Can I get over the counter birth control pills?

Pharmacist behind the counter at a pharmacy

Over-the-counter birth control pills are an excellent way to protect your privacy.

What is an over-the-counter medicine?

Over-the-counter medicine (OTC medicine) is a medicine you can purchase and use without a doctor's prescription. The use of OTC medicine is discouraged throughout the world. Pharmacies in the UK will demand a physician's prescription before giving you the desired drugs. But what about contraceptives? Are they available over the counter, or do you need a similar prescription for them? If 'yes,' what is the rationale for over-the-counter access? Who will provide essential women's health services concerning the use of oral contraceptives?

To answer these questions, first, you must understand what contraceptives are and how they work.

What are contraceptives?

Contraceptives are drugs that are used to avoid unplanned pregnancies. These drugs exert their influence by:

  • Thickening the cervical mucus which hinders the flow of sperms
  • Preventing ovulation, i.e., the release of the egg from the ovary
  • By thinning the walls of the uterus, making it unfit for the attachment of the foetus.

These birth control pills either have a combination of oestrogen and progesterone or oestrogen alone (minipills) or their synthetic analogues. These pills constitute the most favoured birth control method as, according to Statista, 29% of women in the UK prefer to use birth control pills for family planning. Oral contraceptives are globally used for birth control.

Are oral contraceptives available over the counter?

The answer is "yes." Since July 2021, the Medicines and Healthcare Products Regulatory Agency (MHRA) has allowed progestogen-only minipills to be available over the counter throughout the country. This move was made to increase women's access to safe oral contraceptive pills and protect users' privacy.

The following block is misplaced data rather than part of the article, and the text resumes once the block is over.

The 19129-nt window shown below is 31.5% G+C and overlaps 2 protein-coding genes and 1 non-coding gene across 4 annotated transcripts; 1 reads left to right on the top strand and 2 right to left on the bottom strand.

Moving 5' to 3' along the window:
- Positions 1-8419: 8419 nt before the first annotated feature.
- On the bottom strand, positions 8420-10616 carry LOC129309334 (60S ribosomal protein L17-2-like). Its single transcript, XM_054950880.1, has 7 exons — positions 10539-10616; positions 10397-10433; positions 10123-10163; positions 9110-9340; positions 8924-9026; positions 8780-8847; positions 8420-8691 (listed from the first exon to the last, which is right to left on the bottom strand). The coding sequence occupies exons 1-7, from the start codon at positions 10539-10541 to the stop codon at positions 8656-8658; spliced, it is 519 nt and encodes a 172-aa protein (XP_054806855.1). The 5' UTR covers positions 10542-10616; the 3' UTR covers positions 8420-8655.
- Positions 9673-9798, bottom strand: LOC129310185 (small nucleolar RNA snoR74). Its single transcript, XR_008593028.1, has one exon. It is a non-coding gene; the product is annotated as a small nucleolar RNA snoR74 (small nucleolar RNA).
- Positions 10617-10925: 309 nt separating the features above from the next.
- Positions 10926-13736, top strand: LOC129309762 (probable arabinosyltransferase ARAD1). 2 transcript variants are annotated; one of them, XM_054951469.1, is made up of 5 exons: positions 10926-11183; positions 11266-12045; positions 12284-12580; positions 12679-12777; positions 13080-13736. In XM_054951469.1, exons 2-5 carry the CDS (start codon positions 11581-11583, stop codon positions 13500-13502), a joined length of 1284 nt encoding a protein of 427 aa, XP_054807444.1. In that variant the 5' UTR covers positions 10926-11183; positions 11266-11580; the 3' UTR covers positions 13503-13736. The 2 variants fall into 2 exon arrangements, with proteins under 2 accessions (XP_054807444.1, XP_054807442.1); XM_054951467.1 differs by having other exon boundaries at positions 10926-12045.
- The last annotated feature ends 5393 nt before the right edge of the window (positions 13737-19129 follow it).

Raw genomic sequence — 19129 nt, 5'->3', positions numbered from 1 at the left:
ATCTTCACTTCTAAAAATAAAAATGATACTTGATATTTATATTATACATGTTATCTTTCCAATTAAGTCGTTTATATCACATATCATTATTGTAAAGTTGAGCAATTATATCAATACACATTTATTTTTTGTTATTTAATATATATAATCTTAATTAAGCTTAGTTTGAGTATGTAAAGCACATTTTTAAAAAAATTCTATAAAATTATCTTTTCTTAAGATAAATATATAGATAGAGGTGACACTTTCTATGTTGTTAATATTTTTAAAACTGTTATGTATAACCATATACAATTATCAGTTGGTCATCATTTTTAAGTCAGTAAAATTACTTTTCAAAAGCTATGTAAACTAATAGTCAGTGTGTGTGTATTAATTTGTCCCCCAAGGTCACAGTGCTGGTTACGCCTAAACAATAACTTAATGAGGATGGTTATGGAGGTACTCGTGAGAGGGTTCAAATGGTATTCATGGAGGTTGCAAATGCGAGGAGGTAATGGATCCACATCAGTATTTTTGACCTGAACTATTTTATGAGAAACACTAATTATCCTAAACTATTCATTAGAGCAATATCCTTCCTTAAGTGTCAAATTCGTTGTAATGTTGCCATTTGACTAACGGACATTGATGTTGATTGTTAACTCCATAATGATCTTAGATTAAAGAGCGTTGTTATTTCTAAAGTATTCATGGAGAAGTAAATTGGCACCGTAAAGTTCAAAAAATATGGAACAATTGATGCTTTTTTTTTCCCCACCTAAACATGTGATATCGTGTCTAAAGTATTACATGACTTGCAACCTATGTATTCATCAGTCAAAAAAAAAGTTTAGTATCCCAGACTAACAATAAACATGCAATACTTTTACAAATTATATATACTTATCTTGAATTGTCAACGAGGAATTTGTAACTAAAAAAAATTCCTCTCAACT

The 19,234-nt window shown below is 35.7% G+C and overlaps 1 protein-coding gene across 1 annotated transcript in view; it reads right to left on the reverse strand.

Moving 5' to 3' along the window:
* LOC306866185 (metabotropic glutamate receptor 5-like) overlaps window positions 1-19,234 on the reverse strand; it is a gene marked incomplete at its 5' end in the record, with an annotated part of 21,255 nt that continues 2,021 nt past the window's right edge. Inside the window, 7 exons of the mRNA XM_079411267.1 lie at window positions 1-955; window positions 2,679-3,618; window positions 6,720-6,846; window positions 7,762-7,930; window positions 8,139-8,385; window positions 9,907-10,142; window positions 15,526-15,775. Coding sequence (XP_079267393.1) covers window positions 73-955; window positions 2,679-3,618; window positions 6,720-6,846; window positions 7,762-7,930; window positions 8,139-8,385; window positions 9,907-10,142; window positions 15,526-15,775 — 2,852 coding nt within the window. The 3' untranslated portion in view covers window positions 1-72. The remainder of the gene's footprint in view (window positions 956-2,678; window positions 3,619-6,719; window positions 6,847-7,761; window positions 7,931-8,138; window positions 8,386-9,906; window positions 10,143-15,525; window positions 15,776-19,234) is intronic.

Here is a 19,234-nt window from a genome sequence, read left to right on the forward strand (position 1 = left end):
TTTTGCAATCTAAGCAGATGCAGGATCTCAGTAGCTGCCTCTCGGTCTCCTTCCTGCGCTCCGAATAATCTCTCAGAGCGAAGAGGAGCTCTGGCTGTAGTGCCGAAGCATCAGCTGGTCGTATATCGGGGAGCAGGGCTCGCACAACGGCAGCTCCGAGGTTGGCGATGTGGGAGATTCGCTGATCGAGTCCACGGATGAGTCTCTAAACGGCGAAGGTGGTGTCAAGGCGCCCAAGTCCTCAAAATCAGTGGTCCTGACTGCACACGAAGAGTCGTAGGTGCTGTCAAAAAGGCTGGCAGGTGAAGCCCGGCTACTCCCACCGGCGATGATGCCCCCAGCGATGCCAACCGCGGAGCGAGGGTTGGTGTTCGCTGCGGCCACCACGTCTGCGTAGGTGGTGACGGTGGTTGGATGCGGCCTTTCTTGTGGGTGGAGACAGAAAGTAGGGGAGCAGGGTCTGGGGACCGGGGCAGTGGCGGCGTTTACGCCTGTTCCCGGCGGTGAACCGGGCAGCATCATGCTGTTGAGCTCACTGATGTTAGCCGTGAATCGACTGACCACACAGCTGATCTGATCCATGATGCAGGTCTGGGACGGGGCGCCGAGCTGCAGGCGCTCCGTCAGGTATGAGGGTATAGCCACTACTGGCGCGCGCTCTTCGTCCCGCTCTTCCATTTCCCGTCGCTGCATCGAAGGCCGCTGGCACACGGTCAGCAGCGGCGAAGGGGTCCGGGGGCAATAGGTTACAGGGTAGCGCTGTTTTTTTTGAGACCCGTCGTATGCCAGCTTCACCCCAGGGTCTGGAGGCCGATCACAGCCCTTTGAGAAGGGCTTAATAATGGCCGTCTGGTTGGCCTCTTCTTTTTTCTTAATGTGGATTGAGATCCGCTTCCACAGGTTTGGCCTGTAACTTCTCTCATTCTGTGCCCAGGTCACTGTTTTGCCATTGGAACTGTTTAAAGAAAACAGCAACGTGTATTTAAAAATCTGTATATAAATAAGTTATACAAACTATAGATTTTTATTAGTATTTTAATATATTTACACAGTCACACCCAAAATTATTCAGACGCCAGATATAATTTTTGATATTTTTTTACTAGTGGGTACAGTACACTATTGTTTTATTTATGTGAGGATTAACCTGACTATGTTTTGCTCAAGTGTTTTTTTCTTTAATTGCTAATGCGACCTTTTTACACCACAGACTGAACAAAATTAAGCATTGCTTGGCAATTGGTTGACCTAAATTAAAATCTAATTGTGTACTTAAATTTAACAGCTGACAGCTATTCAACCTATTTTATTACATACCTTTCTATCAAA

What's the rationale for allowing over-the-counter access?

Over-the-counter availability of these may be surprising for you. Similar was the case with British society. Various opinions exist, but the majority of people have supported the approach. The chief executive of the MHRA has defended the move with the following arguments:

  • In routine situations, pharmacists have enough knowledge and expertise to advise women about the use of contraceptives. They can provide women with all the necessary information about birth control pills to make informed choices.
  • A large number of people have been consulted before concluding. The majority of responses about sexual and reproductive healthcare supported the approach.
  • The patients will listen in the future, and their concerns will be accommodated in making the subsequent decisions about the counter status of other safe drugs.

Other arguments of the medical community in support of this move are:

  • Failure of contraceptives is due to the inconsistent use of contraceptives. The prescription can be a hindrance for some users. Women can assess their eligibility to use birth control pills themselves through screening tools. No particular expertise is required for this purpose.
  • Moreover, the examination of the pelvis and breasts, the screening for cervical cancers, and the screening for sexually transmitted are usually not needed before issuing the hormonal contraceptives. Therefore, the accessibility of oral contraceptives for women is a safe option.

Furthermore, the availability of a safe oral contraceptive pill will protect the patient's privacy and is likely to increase the reproductive freedom of all people of sexual age.

What's the medical community's response to over-the-counter access?

The medical community's decision to allow over-the-counter contraception was generally applauded. The responses of some important figures related to sexual and reproductive health care followings:

  • The president of the Royal College of Obstetricians and Gynaecologists, Dr Edward Morris, applauded the decision and called it a huge success for girls and women. He showed his satisfaction that all the women who needed progesterone-only oral contraceptives could access them at local pharmacies without any prescription.